Rushil Bhatia


For this week I used git and created a website.

Setting Up GitLab

I will be documenting my progress on each of the weekly assignments and my final project and so to keep track of all my work, I am making a website. This will be useful for looking back on completed projects and for letting me monitor my progress. Fab Academy provided me with a GitLab account and a website template written in Markdown as a starting point. But I knew I wouldn't be working with markdown. Instead, I decided to

Because I want to be able edit the website from my desktop, I needed to clone my repository into a local directory. To do this, I opened up Terminal which gives me access to the command line on my MacOS computer. Why do I want to do this? Because this way I can interact with my console directly by typing in specific commands. The alternative to using command line interface (CLI) is a graphical user interface (GUI) which is what we have on our desktops, with visual displays that users can navigate through by clicking icons. Terminal is a faster and more direct way of controlling the operating system.

I typed in these commands:

$ git config –-global user.name “my.username”
$ git config -–global user.email “my@email.com”

Here I am telling my computer my username and password so that it recognizes me later on when I have to make changes to my website. This is a type of git command. Git is a version control software that keeps track of changes that I make to my source code. In addition, GitLab is a web-based version control software that lets people collaborate on projects by storing and sharing repositories in one place.

Next, I needed to make a SSH key. An SSH key is a passkey that allows information to be passed back and forth, between my computer and the GitLab, securely.

First, I checked to see if I had an SSH key, which I didn't:

$ cat ~/.ssh/id_rsa.pub
...: No such file or directory

Then, I created the key and saved it to my computer without a passphrase. I had an issue where I tried to create a new file for my SSH key to be stored into, but when that didn't go through, I just pressed enter and it saved to a default location.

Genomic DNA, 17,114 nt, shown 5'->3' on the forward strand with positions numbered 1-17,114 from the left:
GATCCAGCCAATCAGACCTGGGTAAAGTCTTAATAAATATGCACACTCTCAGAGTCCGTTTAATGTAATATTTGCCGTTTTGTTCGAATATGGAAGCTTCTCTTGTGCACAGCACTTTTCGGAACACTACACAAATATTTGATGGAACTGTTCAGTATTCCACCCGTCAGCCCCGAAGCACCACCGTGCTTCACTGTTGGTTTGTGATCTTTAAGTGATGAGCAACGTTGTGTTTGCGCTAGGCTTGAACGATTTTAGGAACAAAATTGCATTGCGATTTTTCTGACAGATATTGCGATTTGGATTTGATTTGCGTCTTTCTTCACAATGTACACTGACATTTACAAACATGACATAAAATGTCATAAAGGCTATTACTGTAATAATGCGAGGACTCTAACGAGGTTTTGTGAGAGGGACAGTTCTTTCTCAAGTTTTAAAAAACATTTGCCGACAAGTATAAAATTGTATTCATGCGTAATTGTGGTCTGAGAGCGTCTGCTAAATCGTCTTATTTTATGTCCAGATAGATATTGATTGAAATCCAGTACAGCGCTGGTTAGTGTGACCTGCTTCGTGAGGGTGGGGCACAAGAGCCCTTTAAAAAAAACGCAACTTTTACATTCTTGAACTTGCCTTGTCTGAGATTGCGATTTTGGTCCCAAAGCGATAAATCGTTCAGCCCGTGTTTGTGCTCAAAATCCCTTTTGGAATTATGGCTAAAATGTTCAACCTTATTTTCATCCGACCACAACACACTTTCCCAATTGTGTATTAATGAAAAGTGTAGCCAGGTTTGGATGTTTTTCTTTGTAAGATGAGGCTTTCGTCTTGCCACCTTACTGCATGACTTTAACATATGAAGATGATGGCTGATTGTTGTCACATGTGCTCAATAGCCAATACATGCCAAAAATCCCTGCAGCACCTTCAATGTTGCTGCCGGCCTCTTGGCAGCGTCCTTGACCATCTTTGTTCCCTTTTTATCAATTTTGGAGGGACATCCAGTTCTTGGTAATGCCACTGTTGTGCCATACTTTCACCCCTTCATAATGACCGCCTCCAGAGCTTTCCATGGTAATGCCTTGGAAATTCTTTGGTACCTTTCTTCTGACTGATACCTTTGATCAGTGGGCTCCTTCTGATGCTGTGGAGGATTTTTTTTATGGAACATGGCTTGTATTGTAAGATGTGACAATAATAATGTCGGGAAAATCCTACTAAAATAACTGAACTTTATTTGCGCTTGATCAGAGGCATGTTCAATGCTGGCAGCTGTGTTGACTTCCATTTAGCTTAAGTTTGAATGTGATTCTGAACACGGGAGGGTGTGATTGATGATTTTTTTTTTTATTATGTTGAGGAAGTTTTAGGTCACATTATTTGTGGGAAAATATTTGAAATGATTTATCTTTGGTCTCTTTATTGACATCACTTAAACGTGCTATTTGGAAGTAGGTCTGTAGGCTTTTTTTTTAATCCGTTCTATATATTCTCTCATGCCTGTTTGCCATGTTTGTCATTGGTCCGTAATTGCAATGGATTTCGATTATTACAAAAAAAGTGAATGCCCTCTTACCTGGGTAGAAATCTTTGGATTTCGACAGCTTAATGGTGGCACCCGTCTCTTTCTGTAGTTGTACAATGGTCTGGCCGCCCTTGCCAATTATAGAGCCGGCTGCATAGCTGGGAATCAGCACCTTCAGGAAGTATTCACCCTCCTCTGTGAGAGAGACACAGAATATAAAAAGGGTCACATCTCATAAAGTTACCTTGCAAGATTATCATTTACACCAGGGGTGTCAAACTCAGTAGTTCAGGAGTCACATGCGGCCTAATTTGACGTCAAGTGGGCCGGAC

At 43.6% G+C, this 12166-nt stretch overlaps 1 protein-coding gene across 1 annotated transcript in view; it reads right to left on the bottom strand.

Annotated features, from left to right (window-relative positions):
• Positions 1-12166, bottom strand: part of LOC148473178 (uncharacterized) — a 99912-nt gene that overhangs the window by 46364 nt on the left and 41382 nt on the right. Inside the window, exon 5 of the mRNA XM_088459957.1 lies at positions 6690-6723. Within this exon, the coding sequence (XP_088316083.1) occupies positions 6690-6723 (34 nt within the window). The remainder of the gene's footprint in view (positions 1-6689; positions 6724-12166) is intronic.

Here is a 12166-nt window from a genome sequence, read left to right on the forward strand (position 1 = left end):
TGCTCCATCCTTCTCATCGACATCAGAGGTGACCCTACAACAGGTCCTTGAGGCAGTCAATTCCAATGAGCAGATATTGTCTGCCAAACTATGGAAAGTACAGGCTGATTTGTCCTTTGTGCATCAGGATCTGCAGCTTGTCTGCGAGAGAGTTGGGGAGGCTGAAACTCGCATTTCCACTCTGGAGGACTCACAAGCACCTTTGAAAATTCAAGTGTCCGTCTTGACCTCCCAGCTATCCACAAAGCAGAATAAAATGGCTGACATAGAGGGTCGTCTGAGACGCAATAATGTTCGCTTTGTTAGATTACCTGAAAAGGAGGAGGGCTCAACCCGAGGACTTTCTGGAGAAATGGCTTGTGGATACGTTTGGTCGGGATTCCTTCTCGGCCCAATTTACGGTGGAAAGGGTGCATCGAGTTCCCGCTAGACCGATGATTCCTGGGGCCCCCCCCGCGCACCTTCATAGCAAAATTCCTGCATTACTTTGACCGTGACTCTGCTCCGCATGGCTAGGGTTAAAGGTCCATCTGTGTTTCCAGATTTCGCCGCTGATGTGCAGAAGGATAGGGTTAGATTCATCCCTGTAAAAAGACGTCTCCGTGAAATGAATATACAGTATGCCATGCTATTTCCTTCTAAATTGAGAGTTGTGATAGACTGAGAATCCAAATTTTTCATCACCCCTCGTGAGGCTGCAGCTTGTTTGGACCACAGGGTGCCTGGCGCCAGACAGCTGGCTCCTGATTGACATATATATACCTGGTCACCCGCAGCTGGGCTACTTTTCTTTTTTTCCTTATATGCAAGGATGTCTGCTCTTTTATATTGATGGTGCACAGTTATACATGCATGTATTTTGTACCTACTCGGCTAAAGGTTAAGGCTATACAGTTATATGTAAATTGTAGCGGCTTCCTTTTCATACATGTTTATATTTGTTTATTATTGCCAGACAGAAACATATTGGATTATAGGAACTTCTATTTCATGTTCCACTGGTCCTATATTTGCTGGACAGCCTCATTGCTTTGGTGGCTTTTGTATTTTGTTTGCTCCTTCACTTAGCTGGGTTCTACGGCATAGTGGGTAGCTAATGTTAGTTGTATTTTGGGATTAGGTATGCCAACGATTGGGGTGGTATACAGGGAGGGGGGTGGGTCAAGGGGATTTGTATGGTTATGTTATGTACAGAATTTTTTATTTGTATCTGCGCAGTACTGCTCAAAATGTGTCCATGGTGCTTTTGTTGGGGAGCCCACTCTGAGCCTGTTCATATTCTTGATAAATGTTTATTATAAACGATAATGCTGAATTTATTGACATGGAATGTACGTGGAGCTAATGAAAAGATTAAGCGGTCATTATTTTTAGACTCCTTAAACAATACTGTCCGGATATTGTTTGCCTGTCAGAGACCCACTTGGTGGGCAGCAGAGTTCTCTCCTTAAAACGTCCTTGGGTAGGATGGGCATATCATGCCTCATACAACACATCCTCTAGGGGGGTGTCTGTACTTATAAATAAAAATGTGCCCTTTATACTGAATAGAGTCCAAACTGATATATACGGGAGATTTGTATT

$ ssh-keygen -t rsa -C "$Rushilbhatia30@gmail.com"
Generating public/private rsa key pair.
Enter file in which to save the key (/Users/rush/.ssh/id_rsa):
Created directory '/Users/rush/.ssh'.
Enter passphrase (empty for no passphrase):
Enter same passphrase again:
Your identification has been saved in /Users/rush/.ssh/id_rsa.
Your public key has been saved in /Users/rush/.ssh/id_rsa.pub.

After that, I used these commands to view my public key and copy it.

$ cat ~/.ssh/id_rsa.pub
$ pbcopy ~/.ssh/id_rsa.pub

Then, I shared my public key with GitLab by pasting it into the SSH Key section, under User Settings.

Gitlab SSH key

By referencing this page from the GitLab Fab Cloud, I was able to make sure the SSH key was added correctly.

Now, I wanted to clone my website's repository, from GitLab, onto a local directory. I used Terminal to navigate to the place where I wanted to put my repo, and created a new folder there. In my GitLab account I copied the URL from the the button that said "Clone with SSH".

Using Brackets

Now that I have my repository on my desktop, I want to test it by making some changes and pushing that to GitLab. So, I open up my project files on the desktop. For my text editor, I chose Brackets. I've never used this text editor before and after some research i found it to be the best for my use. I found it user friendly, and I like how it has a built-in live preview feature and has a direct option to push and commit to my active branch. Here, I deleted the Markdown files and added an index.html file. I also modified the .gitlab-ci.yml file to better customise my website.These are some git commands I used.

$ touch index.html
$ git add index.html
$ git commit -m "add index file"
$ git push

As a note,

    Git commit = collects information (username, email, changes to website since the last commit, commit message) and compiles it into a numerical id
    Git push = compresses that information from git commit and sends it to the server, GitLab
However, I already had an extention called "Brackets Git" installed, so I am also able to commit and push changes through the Brackets software.
    Here is how it works.

    After the required changes have been made to the file, save it and at the bottom of the screen with the extention for GIT enabled we have an option where we can choose which of the commits need to be sent to the master branch. (Since I am the only one working on this project with little to no testing, there is no need for any branches.)

    After this, we select a name for the commit.

    Since we connected the software to Git with an SSH we do not need to enter any username or password and we can leave this blank as shown.

    Finally we can hit ok, wait for a minute and we will be greated with a confirmation of our Guit push

    Designing My Website

    Finally, I was ready to start making the content of my website. W3Schools was a great resource I used for learning HTML and CSS. After checking out their W3.CSS templates, I decided that instead of using a singlar template, I wanted to be able to use multiple templates to have better control over the website's design. Once I selected the parts i wanted to use for my website, I copied and pasted the template's code into my index.html file, I was able to edit it directly to add in my own content. This gave me a basic structure that I could use for each of my webpages. I went through and tweaked the layout, while referencing W3Schools whenever I needed to learn how to make a specific feature. I also made sure to optimize my images before commiting them, which will help reduce the overall data size of my website.